Why We Need Checks And Balances In Digital Advertising

Data-Driven Thinking” is written by members of the media community and contains fresh ideas on the digital revolution in media.

Today’s column is written by Mike Hans, founder and CEO at Forge Group.

In US history class in high school, we learned about the concept of checks and balances. Each branch serves a distinct role in governing the nation and the upholding its laws, with each branch serving as a check on the others’ power.

This method is used in other arenas, ranging from the balance sheet in accounting to charting in the medical profession. These systems protect society and businesses from single points of failure and create systems based on more than just blind trust.

When appropriate checks and balances are not in place, we often see major problems. The seeds of the Great Recession of 2007-2009, for example, were sowed with investment practices and vehicles that massively outran protective legislation, creating a tipping point that caused the largest global economic decline since the 1930s. 

Building the case

It is clear that there is a lack of checks and balances in digital advertising, especially within programmatic. The industry’s key challenges can, in many ways, be attributed to a convoluted system built on blind trust and nondisclosure agreements. In what other industry can a company spend millions of dollars without the legal right to an itemized receipt?

In response, advertisers are pushing for transparent contracts and log data ownership, governments around the world are probing industry giants’ practices and transparency remains one of the most bandied-about terms in the industry.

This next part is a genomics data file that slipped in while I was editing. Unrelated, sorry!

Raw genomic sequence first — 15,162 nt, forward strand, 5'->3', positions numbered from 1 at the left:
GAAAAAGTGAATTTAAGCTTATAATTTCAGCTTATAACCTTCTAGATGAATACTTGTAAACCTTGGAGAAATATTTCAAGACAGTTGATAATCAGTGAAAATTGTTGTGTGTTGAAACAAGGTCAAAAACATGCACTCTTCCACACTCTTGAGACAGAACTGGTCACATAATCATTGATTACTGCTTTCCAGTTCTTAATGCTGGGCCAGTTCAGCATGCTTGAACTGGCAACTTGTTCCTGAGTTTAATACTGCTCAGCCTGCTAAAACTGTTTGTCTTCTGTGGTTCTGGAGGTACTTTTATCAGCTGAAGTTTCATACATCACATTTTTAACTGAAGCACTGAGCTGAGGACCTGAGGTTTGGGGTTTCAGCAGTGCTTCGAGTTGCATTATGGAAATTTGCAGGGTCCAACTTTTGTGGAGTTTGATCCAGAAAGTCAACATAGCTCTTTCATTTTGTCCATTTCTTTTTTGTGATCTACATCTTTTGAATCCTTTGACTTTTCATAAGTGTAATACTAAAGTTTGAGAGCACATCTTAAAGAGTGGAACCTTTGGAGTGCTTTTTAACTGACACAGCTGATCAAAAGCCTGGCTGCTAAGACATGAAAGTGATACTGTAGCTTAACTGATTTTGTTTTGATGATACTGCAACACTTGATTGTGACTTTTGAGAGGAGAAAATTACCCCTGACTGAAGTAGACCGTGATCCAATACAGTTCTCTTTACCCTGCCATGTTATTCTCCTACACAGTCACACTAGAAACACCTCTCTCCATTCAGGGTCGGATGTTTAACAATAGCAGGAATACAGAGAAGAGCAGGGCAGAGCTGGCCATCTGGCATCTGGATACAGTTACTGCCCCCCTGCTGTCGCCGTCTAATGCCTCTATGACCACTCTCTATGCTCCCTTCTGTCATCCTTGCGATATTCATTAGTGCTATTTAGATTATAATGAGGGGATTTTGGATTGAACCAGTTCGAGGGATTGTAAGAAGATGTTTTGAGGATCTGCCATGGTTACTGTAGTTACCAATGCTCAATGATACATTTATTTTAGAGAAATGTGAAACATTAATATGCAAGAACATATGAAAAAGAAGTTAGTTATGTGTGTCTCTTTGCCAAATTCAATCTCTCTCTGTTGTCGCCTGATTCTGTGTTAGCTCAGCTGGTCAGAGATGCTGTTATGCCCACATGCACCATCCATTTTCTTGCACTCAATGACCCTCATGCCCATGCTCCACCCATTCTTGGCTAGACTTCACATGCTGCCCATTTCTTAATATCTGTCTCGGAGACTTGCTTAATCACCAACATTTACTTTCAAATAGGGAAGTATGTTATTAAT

It’s time for digital advertising to install a system of checks and balances. This is a critical step toward a mature and sustainable market. These checks and balances can come in the form of processes, technologies and contracts.

Process engineering

Process-driven checks and balances are probably the easiest to implement and should be where the industry looks first. These techniques use transparency-focused process engineering to create a clear paper trail that can be cross-checked and verified.

The most practical place to start would be itemized billing. One of the common problems within digital is the so-called tech tax, which accounts for 55% of programmatic spend. Standardizing itemized billing would break out the component parts of the value chain and allow brands to better assess and control costs. The all-too-common case of a demand-side platform (DSP) taking 30% or 40% margin would stick out like a sore thumb compared to market averages.

To help gain even better insight into the value chain, brands should also begin to expect and scrutinize reporting data from ad tech vendors. Reporting and log data access to DSPs, ad servers and verification vendors would act as a natural check on approved media plans. For example, a comparative review of reports could expose delivery issues that may compromise brand safety or highlight disproportionate spend with a specific partner.

Not all process-driven checks and balances need to be new. Media planning and buying have traditionally been structured as separate roles, but the line has been all but disappeared in the digital age. Moving back to a model with a clear delineation between the planner and buyer would create an additional approval layer that would simultaneously remove a conflict of interest.

Solving with technology